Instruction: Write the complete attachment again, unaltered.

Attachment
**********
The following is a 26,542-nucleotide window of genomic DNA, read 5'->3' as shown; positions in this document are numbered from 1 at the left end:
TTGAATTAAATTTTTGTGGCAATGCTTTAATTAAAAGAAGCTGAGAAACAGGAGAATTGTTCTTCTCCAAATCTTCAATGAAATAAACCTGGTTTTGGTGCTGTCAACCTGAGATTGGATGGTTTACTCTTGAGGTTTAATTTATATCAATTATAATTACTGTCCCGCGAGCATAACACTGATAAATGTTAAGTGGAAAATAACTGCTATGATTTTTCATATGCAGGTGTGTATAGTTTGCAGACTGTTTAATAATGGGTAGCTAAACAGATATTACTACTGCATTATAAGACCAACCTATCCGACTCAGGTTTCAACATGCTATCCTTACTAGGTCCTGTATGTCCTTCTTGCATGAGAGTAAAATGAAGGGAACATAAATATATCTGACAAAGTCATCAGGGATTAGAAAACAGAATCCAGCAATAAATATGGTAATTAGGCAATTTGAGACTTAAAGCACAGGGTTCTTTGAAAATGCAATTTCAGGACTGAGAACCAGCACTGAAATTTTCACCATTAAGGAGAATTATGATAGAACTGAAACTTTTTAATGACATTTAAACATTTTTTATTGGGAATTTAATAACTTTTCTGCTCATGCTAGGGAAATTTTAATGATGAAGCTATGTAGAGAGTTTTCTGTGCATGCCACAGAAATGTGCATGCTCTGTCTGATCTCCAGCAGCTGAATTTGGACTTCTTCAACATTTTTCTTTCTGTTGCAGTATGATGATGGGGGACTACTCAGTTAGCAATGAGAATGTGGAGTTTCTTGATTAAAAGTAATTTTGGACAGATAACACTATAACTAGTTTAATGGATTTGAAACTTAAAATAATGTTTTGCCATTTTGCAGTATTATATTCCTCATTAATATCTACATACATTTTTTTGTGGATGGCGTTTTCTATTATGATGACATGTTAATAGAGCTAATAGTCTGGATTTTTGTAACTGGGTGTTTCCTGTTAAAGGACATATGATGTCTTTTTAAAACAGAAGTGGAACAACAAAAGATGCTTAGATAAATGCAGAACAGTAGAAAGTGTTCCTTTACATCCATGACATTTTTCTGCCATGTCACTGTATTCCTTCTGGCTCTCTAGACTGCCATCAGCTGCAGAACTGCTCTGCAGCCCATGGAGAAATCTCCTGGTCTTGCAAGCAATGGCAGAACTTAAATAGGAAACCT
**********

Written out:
The following is a 26,542-nucleotide window of genomic DNA, read 5'->3' as shown; positions in this document are numbered from 1 at the left end:
TTGAATTAAATTTTTGTGGCAATGCTTTAATTAAAAGAAGCTGAGAAACAGGAGAATTGTTCTTCTCCAAATCTTCAATGAAATAAACCTGGTTTTGGTGCTGTCAACCTGAGATTGGATGGTTTACTCTTGAGGTTTAATTTATATCAATTATAATTACTGTCCCGCGAGCATAACACTGATAAATGTTAAGTGGAAAATAACTGCTATGATTTTTCATATGCAGGTGTGTATAGTTTGCAGACTGTTTAATAATGGGTAGCTAAACAGATATTACTACTGCATTATAAGACCAACCTATCCGACTCAGGTTTCAACATGCTATCCTTACTAGGTCCTGTATGTCCTTCTTGCATGAGAGTAAAATGAAGGGAACATAAATATATCTGACAAAGTCATCAGGGATTAGAAAACAGAATCCAGCAATAAATATGGTAATTAGGCAATTTGAGACTTAAAGCACAGGGTTCTTTGAAAATGCAATTTCAGGACTGAGAACCAGCACTGAAATTTTCACCATTAAGGAGAATTATGATAGAACTGAAACTTTTTAATGACATTTAAACATTTTTTATTGGGAATTTAATAACTTTTCTGCTCATGCTAGGGAAATTTTAATGATGAAGCTATGTAGAGAGTTTTCTGTGCATGCCACAGAAATGTGCATGCTCTGTCTGATCTCCAGCAGCTGAATTTGGACTTCTTCAACATTTTTCTTTCTGTTGCAGTATGATGATGGGGGACTACTCAGTTAGCAATGAGAATGTGGAGTTTCTTGATTAAAAGTAATTTTGGACAGATAACACTATAACTAGTTTAATGGATTTGAAACTTAAAATAATGTTTTGCCATTTTGCAGTATTATATTCCTCATTAATATCTACATACATTTTTTTGTGGATGGCGTTTTCTATTATGATGACATGTTAATAGAGCTAATAGTCTGGATTTTTGTAACTGGGTGTTTCCTGTTAAAGGACATATGATGTCTTTTTAAAACAGAAGTGGAACAACAAAAGATGCTTAGATAAATGCAGAACAGTAGAAAGTGTTCCTTTACATCCATGACATTTTTCTGCCATGTCACTGTATTCCTTCTGGCTCTCTAGACTGCCATCAGCTGCAGAACTGCTCTGCAGCCCATGGAGAAATCTCCTGGTCTTGCAAGCAATGGCAGAACTTAAATAGGAAACCT